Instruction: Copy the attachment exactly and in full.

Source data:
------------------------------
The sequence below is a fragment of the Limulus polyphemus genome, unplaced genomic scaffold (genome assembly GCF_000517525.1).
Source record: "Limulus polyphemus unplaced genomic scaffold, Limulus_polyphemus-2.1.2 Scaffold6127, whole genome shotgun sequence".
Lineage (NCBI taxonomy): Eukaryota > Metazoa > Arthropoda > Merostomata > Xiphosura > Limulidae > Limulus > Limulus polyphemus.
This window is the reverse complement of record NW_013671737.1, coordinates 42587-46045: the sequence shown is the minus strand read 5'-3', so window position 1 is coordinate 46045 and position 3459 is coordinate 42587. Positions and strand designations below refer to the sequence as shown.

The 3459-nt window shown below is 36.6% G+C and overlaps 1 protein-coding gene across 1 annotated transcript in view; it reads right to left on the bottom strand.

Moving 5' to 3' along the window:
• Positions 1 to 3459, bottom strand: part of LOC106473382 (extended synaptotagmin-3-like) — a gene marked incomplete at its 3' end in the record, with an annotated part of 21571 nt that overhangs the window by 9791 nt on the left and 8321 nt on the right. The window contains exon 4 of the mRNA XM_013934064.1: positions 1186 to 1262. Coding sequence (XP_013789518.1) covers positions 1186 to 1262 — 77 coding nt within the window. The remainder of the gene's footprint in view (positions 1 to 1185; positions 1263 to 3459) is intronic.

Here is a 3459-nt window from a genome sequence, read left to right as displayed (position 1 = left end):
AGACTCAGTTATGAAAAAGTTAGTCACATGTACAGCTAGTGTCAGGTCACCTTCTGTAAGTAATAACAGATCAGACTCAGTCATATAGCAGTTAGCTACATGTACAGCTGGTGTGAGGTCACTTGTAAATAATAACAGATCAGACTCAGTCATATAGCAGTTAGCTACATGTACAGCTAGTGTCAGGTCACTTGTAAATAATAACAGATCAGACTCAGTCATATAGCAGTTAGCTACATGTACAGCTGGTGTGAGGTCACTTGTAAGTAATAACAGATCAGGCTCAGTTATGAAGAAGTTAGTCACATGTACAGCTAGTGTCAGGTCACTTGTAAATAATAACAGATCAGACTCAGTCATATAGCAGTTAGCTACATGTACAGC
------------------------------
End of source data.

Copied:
The sequence below is a fragment of the Limulus polyphemus genome, unplaced genomic scaffold (genome assembly GCF_000517525.1).
Source record: "Limulus polyphemus unplaced genomic scaffold, Limulus_polyphemus-2.1.2 Scaffold6127, whole genome shotgun sequence".
Lineage (NCBI taxonomy): Eukaryota > Metazoa > Arthropoda > Merostomata > Xiphosura > Limulidae > Limulus > Limulus polyphemus.
This window is the reverse complement of record NW_013671737.1, coordinates 42587-46045: the sequence shown is the minus strand read 5'-3', so window position 1 is coordinate 46045 and position 3459 is coordinate 42587. Positions and strand designations below refer to the sequence as shown.

The 3459-nt window shown below is 36.6% G+C and overlaps 1 protein-coding gene across 1 annotated transcript in view; it reads right to left on the bottom strand.

Moving 5' to 3' along the window:
• Positions 1 to 3459, bottom strand: part of LOC106473382 (extended synaptotagmin-3-like) — a gene marked incomplete at its 3' end in the record, with an annotated part of 21571 nt that overhangs the window by 9791 nt on the left and 8321 nt on the right. The window contains exon 4 of the mRNA XM_013934064.1: positions 1186 to 1262. Coding sequence (XP_013789518.1) covers positions 1186 to 1262 — 77 coding nt within the window. The remainder of the gene's footprint in view (positions 1 to 1185; positions 1263 to 3459) is intronic.

Here is a 3459-nt window from a genome sequence, read left to right as displayed (position 1 = left end):
AGACTCAGTTATGAAAAAGTTAGTCACATGTACAGCTAGTGTCAGGTCACCTTCTGTAAGTAATAACAGATCAGACTCAGTCATATAGCAGTTAGCTACATGTACAGCTGGTGTGAGGTCACTTGTAAATAATAACAGATCAGACTCAGTCATATAGCAGTTAGCTACATGTACAGCTAGTGTCAGGTCACTTGTAAATAATAACAGATCAGACTCAGTCATATAGCAGTTAGCTACATGTACAGCTGGTGTGAGGTCACTTGTAAGTAATAACAGATCAGGCTCAGTTATGAAGAAGTTAGTCACATGTACAGCTAGTGTCAGGTCACTTGTAAATAATAACAGATCAGACTCAGTCATATAGCAGTTAGCTACATGTACAGC